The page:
Every tool you can use on the canvas has a slew of extra bits, so even if you're unfamiliar with animation and the like, the menus and dialog boxes are really self explanatory. The Help box is constantly popping up, trying its best to give you some aid. While it annoyed us, we can see how this would benefit someone who has never used this kind of product in their life, or are overwhelmed by the amount of tools available at their disposal.
Quickly, here’s the description of each of the main tools:
Selection tool: Enables you to select an object, select a path, or select a sequence in an animation.
Rectangle tool: Create a circle, rectangle or line Vector brush tool: Enables you to draw with a paintbrush, pencil or pen
Layout text tool: Create text or layout text
Gradient Fill tool: You can also do gradient stroke, for a dramatic effect on your photos
Warp tool: You’ll have to create a path for this to work. This tool also lets you create a guide, a bitmap image, and animate your objects
Hand tool: It’s your hand! In binary form!
Magnifying glass: Don’t strain your eyes!
There are several different file types that Project Rome outputs: JPG, PNG, Flash (.SWF), SVG (XML-based file format for vectors), FXG (Flash XML Graphic), or PDF. If you save your project as a website, it will export as a .SWF. Now, although Flash websites aren’t exactly all the rage these days, that’s what Adobe’s Project Rome outputs them as--not CSS or plain Jane HTML, as we were hoping. If you’re curious at the output, you can check out one of the website templates here and peruse through the source code.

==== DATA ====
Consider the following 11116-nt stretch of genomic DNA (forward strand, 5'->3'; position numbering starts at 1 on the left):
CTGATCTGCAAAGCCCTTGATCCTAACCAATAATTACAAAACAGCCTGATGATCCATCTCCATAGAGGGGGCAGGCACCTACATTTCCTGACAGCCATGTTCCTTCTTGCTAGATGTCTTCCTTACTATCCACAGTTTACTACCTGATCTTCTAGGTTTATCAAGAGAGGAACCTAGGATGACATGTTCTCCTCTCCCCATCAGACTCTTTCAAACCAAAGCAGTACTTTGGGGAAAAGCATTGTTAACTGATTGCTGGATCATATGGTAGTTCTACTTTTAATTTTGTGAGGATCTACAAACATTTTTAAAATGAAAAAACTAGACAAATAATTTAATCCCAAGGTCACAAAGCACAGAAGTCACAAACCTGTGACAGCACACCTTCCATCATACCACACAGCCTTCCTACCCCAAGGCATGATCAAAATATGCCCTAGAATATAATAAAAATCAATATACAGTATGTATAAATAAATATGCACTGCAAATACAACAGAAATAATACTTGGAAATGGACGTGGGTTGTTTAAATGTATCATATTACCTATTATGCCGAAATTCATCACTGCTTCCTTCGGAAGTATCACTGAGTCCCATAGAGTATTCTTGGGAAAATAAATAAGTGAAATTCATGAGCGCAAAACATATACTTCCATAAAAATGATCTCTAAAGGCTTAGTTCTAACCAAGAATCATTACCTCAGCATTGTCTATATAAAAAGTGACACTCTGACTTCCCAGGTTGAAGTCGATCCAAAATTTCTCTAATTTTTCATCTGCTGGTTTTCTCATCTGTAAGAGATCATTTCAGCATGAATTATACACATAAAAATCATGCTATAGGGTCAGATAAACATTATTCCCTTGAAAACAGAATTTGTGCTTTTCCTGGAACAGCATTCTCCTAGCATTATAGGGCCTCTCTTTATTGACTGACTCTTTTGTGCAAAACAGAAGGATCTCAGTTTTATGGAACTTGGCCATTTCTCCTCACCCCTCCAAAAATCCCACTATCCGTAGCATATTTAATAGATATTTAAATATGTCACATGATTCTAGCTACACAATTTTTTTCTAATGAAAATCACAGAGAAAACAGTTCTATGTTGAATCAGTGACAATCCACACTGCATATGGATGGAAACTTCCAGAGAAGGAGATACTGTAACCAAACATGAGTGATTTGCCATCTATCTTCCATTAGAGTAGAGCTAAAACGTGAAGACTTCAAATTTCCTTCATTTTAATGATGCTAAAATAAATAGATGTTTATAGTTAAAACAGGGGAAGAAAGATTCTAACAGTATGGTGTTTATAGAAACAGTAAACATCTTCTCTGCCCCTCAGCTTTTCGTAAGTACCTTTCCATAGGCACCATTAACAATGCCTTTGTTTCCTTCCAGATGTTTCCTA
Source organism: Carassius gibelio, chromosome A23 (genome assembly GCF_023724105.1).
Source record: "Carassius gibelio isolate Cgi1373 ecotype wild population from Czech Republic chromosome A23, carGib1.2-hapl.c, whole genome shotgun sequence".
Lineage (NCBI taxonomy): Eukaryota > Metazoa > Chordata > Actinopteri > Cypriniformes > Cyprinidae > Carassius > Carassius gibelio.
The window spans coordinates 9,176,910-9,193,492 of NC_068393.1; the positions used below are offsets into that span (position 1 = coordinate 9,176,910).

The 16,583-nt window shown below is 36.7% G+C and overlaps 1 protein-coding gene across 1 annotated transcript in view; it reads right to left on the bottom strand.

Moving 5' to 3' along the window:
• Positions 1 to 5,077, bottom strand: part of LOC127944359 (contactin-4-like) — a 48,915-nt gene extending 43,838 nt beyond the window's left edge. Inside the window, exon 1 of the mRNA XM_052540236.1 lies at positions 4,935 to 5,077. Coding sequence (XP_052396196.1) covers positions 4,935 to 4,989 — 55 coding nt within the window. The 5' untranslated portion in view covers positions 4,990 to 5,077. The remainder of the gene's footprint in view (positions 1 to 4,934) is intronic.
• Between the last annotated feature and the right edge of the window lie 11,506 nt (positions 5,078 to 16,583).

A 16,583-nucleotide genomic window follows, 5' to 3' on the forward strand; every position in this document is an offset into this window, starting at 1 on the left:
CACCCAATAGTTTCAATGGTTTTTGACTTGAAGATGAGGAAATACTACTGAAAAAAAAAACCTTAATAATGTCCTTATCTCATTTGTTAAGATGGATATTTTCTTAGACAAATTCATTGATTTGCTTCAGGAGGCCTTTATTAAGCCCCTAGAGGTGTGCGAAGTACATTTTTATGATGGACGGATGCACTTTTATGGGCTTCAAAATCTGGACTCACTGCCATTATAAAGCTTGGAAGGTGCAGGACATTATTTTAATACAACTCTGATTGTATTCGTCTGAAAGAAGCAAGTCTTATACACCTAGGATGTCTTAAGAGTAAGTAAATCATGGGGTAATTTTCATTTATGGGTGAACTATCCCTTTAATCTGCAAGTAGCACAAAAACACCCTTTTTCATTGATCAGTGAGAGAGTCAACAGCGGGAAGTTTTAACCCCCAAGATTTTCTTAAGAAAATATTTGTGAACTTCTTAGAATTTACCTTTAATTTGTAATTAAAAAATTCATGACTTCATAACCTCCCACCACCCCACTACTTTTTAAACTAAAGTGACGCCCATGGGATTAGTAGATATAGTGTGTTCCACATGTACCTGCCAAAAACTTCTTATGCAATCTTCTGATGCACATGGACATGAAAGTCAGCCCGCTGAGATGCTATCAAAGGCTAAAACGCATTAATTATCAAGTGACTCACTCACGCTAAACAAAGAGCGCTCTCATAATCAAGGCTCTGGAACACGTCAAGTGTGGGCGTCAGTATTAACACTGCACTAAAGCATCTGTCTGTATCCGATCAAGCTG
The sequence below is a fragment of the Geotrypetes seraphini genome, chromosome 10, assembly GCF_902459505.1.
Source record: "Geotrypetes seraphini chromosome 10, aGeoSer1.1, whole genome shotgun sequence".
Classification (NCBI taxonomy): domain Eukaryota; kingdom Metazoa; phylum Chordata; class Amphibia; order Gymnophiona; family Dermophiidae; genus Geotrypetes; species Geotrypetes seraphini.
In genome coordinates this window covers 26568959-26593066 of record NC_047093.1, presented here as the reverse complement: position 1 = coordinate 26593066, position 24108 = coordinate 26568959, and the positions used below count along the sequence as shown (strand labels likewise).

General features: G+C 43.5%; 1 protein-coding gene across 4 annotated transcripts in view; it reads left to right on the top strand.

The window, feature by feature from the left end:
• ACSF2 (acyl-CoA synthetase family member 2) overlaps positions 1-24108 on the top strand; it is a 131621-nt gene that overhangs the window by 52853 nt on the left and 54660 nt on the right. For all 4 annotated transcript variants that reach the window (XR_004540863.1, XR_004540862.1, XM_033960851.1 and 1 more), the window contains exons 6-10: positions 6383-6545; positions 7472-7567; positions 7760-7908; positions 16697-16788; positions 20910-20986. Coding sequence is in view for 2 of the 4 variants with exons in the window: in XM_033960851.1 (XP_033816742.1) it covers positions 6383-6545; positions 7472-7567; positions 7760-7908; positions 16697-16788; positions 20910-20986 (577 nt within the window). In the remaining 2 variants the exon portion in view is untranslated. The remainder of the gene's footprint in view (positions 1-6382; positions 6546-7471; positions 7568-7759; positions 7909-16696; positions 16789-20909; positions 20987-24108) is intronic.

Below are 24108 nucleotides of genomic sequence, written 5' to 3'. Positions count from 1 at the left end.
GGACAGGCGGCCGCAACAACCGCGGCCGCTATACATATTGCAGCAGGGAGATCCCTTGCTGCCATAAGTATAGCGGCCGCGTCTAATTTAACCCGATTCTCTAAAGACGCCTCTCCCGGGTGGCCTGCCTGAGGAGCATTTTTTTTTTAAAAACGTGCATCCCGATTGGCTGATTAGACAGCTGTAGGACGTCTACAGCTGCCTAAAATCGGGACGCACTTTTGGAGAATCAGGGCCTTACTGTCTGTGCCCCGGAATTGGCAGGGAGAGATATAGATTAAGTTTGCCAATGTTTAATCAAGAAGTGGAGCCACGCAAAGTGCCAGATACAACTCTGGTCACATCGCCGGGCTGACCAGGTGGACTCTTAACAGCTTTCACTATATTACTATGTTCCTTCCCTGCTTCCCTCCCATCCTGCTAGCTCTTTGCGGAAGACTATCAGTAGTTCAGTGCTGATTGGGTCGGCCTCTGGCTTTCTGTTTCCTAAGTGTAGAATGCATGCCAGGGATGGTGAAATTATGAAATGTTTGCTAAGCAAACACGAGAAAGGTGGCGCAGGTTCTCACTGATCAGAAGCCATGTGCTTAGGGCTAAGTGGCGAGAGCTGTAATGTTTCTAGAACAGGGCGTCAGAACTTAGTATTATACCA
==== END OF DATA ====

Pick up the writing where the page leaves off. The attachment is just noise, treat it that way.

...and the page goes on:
The good news is that if you don’t want to deal with a hosting company and just need a site to show off your resume, you can publish to Adobe’s Project Rome website. Or, at least you can publish it now, while the application is still in beta. Then, you could buy a cheap domain name and route it to the URL where the site is hosted. But as we mentioned, it’s in Flash. Keep in mind, many smartphones cannot render websites built in this format, and pretty soon the myriad of tablets available at the local Tech Mart won’t have access to them either. So, if you want people to see your site, you might want to find a different solution, or hire some kid to code some CSS for you and use Project Rome just for vector purposes.